Religious Demography of India

Subcontinent Profile       

Thus, seen in the perspective of the changing religious demography of the world during the twentieth century, Indian situation does not seem too alarming. Christianity and Islam have both made substantial gains in the world. But it is Africa and some relatively smaller countries of Asia that have experienced the impact of growth of these religions the most. Africa has comprehensively lost its Native Religionist moorings during the twentieth century. And in Asia, countries like Indonesia and South Korea have seen their religious complexion change fairly thoroughly. On the other hand, an ancient civilisation like that of China has countenanced no change in its religious profile, nor have the relatively more recent civilisational regions of the world like West Asia, North Africa and Europe swayed from their adopted faiths.

India, however, has not remained unaffected. Between 1900 and 1990, Muslim share in the population of India has increased by about 8 percentage points to reach nearly 30 percent; and the share of Christians has increased by more than 1 percentage point to reach 2 percent of the population. More importantly, the increase in Muslim population has been geographically localised, and this has led to Partition of the country to carve out two separate Islamic states. Only a few countries of the world, notably Indonesia in recent times, and some relatively unsettled countries of Africa, have had to undergo similar partitioning because of changing religious profile of the population. Growth of Christianity in India during the twentieth century has also been concentrated in specific geographical pockets, in some of which Christians now form a predominant majority.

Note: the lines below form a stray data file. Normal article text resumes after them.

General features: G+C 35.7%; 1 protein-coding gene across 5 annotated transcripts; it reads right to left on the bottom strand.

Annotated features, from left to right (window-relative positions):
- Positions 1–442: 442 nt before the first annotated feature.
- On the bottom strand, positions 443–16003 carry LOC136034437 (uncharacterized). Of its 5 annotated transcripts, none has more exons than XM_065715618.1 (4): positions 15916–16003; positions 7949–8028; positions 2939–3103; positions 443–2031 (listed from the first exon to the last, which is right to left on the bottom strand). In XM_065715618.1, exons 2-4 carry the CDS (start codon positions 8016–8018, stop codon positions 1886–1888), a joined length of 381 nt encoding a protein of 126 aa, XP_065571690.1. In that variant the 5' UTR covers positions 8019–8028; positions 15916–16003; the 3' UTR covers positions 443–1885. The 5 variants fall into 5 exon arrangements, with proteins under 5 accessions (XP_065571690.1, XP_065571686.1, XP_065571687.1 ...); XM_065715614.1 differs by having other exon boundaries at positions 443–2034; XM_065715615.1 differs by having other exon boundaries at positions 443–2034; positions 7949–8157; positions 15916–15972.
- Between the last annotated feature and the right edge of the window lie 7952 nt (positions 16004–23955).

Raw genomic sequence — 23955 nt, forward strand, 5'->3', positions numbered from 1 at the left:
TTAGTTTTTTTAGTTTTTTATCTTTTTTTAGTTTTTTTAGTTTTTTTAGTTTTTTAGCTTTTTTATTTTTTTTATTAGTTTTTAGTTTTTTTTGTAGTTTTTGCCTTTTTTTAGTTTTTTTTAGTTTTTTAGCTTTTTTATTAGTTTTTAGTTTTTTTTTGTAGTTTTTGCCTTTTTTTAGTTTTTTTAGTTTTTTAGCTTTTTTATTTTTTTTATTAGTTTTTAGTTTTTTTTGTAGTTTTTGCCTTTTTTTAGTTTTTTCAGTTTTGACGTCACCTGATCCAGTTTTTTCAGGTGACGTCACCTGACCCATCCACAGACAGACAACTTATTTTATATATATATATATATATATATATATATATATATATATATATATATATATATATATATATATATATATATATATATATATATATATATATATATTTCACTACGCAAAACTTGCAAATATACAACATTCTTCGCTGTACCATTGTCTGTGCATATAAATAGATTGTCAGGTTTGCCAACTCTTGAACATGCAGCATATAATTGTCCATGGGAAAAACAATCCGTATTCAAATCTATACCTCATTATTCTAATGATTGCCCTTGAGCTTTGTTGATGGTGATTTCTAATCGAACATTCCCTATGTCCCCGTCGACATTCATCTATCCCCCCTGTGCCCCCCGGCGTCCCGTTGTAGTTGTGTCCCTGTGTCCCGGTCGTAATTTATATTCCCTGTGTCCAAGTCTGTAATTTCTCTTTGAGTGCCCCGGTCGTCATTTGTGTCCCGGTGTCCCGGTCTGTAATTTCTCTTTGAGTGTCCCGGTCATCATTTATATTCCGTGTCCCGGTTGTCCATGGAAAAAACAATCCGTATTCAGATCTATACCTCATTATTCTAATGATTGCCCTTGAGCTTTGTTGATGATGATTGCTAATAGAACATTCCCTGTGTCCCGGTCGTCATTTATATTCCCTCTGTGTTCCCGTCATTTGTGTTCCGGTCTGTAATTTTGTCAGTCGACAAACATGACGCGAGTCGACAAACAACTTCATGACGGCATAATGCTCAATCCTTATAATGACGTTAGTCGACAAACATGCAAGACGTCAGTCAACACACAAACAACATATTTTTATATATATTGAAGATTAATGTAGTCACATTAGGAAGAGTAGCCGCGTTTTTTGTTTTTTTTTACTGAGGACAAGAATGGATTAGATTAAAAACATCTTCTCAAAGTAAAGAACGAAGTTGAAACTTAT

Notwithstanding this continuing erosion of the share of Indian Religionists in specific pockets and regions, lying on the northern, eastern, northeastern and southwestern borders of Indian Union, much of the country has remained largely immune to the advance of Christianity or Islam. Indian Religionists have maintained a dominant presence in almost all of the northwestern, western, central and southern parts of Indian Union. These parts together comprise nearly twothirds of the area and three-fifths of the population of Indian Union. In this vast region, Indian Religionists have shown great vitality; any tendency towards significant erosion of their share in any pocket of this region has often been swiftly neutralised. Such vitality, however, has not helped them in defending their presence on the borders of the country where the efforts of the society, to be effective, necessarily need the vigilance and support of a state committed to protecting and preserving the civilisational identity, pride and genius of the nation. We have so far failed to fashion such a state for ourselves.

Long Live Sanatan Dharam

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